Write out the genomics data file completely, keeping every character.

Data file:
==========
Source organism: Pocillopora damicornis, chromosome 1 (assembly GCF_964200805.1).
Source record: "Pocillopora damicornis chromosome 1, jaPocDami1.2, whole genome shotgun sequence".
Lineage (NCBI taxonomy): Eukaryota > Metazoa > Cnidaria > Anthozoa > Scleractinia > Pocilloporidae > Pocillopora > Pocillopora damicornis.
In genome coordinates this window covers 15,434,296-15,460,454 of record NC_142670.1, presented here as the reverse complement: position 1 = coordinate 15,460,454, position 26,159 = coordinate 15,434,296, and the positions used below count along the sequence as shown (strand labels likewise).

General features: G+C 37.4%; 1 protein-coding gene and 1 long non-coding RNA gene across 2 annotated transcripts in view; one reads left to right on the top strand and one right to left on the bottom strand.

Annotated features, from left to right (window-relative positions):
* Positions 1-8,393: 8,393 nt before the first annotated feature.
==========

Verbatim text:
Source organism: Pocillopora damicornis, chromosome 1 (assembly GCF_964200805.1).
Source record: "Pocillopora damicornis chromosome 1, jaPocDami1.2, whole genome shotgun sequence".
Lineage (NCBI taxonomy): Eukaryota > Metazoa > Cnidaria > Anthozoa > Scleractinia > Pocilloporidae > Pocillopora > Pocillopora damicornis.
In genome coordinates this window covers 15,434,296-15,460,454 of record NC_142670.1, presented here as the reverse complement: position 1 = coordinate 15,460,454, position 26,159 = coordinate 15,434,296, and the positions used below count along the sequence as shown (strand labels likewise).

General features: G+C 37.4%; 1 protein-coding gene and 1 long non-coding RNA gene across 2 annotated transcripts in view; one reads left to right on the top strand and one right to left on the bottom strand.

Annotated features, from left to right (window-relative positions):
* Positions 1-8,393: 8,393 nt before the first annotated feature.